I don't know anyone who believes the quality of the football played in the Mountain West/MAC/WAC equals the B10 the Big East or even the ACC. And from players sent to the NFL, recruiting rankings of the current players, strength of schedule, and records against outside ranked teams, most data supports what we intuitively know. IMO Utah would have finished no better than 4th in the B10, so for Brian to say that it would be a wash between a non-BCS team and the 2nd place P10 team, I revolt.
The Bowl system is an oligarchy, but one of (mostly) merit, based upon getting though the best conferences with the highest level of talent with the best records. Why make a flawed system even more flawed by including teams that never would get there if they were playing in the top conferences in the first place?
Agree or not?
* Kind of a dumb statement in itself but meant to drive readership so I can get a general sense of the blog while still conveying my innermost, slightly sheepish feelings.
** See above
Disclaimer: This may have been talked about before. And this may be such an old and tired subject, that just seeing the title causes many of you to groan. Then seeing Meeechigan Dan causes even more of you to groan. I will keep it brief; just killing time.
RR appears in our eyes to be Hugh Jackman getting excited about dates with fat girls when he should be holding out for dates with Adriana Lima or Marisa Miller.
I would suggest that Hugh's plan is to never be without a date ever again.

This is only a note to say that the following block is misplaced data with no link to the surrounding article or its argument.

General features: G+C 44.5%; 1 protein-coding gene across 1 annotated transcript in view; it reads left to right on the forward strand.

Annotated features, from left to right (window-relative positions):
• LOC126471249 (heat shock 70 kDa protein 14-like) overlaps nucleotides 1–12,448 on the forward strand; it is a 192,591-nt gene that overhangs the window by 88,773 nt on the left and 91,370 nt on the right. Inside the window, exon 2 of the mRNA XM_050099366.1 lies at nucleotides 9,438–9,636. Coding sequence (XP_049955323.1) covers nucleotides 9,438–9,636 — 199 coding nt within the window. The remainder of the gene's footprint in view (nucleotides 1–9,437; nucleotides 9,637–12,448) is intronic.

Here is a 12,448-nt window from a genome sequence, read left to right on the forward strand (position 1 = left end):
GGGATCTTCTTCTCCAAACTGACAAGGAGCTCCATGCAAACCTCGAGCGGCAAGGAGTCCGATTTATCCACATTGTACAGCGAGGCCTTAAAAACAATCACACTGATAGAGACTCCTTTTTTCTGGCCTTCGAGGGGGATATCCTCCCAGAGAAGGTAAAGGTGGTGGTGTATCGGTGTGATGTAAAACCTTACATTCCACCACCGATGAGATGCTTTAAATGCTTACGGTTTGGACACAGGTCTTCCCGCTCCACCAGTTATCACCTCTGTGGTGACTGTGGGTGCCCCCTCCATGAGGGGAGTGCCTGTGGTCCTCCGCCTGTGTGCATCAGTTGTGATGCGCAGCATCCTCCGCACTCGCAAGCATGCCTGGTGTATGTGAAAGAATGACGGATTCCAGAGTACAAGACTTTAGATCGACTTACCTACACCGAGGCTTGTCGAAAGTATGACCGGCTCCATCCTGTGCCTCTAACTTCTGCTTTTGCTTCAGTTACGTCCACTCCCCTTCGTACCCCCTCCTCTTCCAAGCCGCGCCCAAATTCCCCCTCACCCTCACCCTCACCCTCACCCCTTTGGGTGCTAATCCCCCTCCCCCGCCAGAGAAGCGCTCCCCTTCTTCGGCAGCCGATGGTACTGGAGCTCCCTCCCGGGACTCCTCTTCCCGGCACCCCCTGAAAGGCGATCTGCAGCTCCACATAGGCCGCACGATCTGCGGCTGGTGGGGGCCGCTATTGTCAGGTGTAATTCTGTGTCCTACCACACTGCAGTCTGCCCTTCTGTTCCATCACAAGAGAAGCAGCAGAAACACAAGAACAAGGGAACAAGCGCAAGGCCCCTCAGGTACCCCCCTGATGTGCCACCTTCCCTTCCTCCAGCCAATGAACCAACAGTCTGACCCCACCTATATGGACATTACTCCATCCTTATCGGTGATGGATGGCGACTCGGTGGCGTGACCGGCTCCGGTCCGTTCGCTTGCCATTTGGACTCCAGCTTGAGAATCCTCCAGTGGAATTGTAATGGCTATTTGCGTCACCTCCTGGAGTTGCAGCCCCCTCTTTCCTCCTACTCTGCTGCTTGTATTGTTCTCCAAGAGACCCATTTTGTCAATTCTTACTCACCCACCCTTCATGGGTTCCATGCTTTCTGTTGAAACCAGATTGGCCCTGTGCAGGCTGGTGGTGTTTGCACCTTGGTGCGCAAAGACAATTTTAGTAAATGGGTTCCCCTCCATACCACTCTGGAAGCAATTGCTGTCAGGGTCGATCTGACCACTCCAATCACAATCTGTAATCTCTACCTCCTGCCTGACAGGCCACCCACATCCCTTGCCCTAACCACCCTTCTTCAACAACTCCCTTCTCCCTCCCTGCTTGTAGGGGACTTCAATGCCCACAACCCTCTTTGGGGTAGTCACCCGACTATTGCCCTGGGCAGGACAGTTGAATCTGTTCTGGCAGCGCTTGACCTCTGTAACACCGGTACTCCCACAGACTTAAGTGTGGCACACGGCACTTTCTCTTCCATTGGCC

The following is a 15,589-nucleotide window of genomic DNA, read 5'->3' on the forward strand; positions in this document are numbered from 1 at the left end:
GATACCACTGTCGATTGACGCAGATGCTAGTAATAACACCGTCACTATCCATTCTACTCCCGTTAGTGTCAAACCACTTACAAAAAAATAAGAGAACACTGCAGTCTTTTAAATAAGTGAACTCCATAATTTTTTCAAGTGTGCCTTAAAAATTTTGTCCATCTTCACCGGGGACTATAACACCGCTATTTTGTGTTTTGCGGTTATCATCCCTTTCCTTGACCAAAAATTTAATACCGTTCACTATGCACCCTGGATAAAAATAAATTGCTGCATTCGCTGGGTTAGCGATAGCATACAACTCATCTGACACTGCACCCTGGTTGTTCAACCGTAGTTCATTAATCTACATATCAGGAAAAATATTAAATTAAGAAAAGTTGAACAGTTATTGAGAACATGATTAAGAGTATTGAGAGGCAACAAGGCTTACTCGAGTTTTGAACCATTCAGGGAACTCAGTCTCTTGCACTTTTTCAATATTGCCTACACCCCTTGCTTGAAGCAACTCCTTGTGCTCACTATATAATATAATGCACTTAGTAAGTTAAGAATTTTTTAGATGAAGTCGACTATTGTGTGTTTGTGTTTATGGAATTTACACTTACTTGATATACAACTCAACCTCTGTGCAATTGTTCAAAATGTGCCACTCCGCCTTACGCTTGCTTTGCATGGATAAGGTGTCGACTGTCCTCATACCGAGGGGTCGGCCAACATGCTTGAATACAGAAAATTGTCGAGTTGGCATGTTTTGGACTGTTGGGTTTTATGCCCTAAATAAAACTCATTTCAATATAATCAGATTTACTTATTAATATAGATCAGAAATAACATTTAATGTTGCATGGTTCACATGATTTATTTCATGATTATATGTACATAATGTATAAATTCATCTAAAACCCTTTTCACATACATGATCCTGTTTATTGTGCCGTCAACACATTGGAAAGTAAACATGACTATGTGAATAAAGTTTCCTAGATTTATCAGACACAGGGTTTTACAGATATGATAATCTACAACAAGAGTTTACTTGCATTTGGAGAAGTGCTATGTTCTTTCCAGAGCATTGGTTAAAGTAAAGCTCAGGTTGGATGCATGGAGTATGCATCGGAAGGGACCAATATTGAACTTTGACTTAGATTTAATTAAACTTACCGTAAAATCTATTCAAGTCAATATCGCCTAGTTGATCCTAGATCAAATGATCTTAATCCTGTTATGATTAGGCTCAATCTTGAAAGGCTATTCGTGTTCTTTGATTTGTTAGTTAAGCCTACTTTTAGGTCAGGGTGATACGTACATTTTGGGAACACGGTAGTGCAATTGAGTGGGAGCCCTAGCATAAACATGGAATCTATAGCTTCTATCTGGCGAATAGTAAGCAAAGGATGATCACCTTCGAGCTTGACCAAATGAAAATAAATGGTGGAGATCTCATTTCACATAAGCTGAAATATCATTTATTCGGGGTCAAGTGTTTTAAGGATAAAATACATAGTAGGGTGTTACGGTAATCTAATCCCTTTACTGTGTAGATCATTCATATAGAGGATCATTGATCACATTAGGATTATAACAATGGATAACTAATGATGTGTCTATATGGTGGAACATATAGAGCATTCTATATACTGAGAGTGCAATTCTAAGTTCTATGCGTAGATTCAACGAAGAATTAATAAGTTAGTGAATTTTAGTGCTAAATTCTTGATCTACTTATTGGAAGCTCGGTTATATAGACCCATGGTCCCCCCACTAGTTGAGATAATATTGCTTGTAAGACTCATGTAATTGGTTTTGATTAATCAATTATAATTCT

Now that this bad analogy is over, I will translate. I think RR is shooting for a 25 man class, perhaps as high as 28. He wants raw material. Last year, he learned that the danger of only asking Marisa and Adriana out is that if both say no, you are sad and alone. At this stage, I think he is falling back on his tried and true WVU recruiting strategy: finding system guys that are diamonds in the rough and lots of 'em. He knows that, with Michigan gravitas behind these offers, he can stockpile as many as 15 three star system guys while he waits for the supermodels to call him back. He knows there will be attrition and that he can easily accommodate a class of that size without even sniffing Saban territory. He is not going to wait ever again (until success brings 'em a running, like with Texas recruiting, if that ever happens) to fill holes in his roster. Every hole will be filled with guys he feels can contribute before Sentreal or Corey or Gholston pull the trigger.
In other words, last year while basking in the glow that the Michigan name opens all doors, he perhaps said, "Jay, don't offer that guy yet, we're waiting on Pearlie" or "Bruce, let's see if we can get so and so in the fold before you make that trip to Maryland for that one kid."